14.2.2 During the last twenty five years, the nation's industrialisation efforts were channelled mainly through the public sector. A major portion of public investment was devoted to new capacity creation in chemical fertilisers and in the establishment of several basic engineering industries, while both the public and private sectors invested in textiles and clothing. Some investments were also made in balancing, modernisation and expansion of some of the existing jute and textile mills. Besides, significant promotional investments were made by the government by way of setting up a large number of industrial estates for small and medium sized industrial units as well as two export processing zones (EPZs) to provide infrastructural facilities, utilities and other services for the entrepreneurs - both foreign and local. However, most of the industrial estates remained under-utilised and the strategy for labour-intensive industrialisation as well as spatial dispersal of industries, by and large, ended in a failure. With the exception of export-oriented ready made garments industries (RMGs), which achieved a commendable growth over a relatively short span of time, the country's industrialisation efforts in other areas, particularly in producing consumer goods, RMG-linkage inputs and high value added consumer durables and producer goods, did not bear much fruit. The vast potential that exists for development and diversification of agro-based and agro-support industries remains to be tapped. Indeed, even the existing industrial units gradually lost operational viability due to lack of investments in balancing and modernisation as well as loss of protective domestic markets due to liberalisation of the trade regime at a pace which did not permit necessary adjustments and relocations. Industrial units awaiting privatisation also have landed in the same situation as uncertainty and apprehension about job losses have besieged both the management and the labour equally as a result of which they have lost interest in running these units. On the contrary, in the context of conscious policy decisions to allow progressive erosion of the public sector's role in the country's industrialisation efforts, a standstill position has been reached with respect to any significant investment by the public sector in the establishment of any new production capacity.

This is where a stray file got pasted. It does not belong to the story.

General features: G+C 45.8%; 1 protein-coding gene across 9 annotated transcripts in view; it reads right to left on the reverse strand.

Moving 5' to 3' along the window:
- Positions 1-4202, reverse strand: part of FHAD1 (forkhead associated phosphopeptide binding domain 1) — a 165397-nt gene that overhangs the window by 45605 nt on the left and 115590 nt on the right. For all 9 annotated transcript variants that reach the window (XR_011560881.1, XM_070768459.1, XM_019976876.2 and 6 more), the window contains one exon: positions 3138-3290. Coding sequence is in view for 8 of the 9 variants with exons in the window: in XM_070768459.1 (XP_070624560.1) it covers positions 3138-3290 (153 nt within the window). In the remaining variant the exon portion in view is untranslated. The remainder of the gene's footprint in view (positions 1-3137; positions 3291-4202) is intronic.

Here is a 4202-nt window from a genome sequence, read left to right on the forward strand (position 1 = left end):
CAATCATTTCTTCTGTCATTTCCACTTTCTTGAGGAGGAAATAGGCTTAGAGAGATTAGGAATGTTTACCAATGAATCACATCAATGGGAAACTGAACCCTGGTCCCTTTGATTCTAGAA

14.2.3 Bangladesh is a densely populated country, with a narrow natural resource base, an extremely limited per capita availability of arable land and very low purchasing power of the population. The low purchasing power of the population is responsible for the small size of the domestic market which has shrunk further, particularly in the 1990s, due to opening up of the economy with attendant liberalisation of the trade regime. Given the small size of the domestic market, Bangladesh has to pursue an export-led development strategy with emphasis on industrialisation for sustained economic growth and social development. Such a strategy holds out the potential for eventual solution of problems like acute unemployment, abject poverty, low rate of savings and investment as well as high dependence on foreign aid.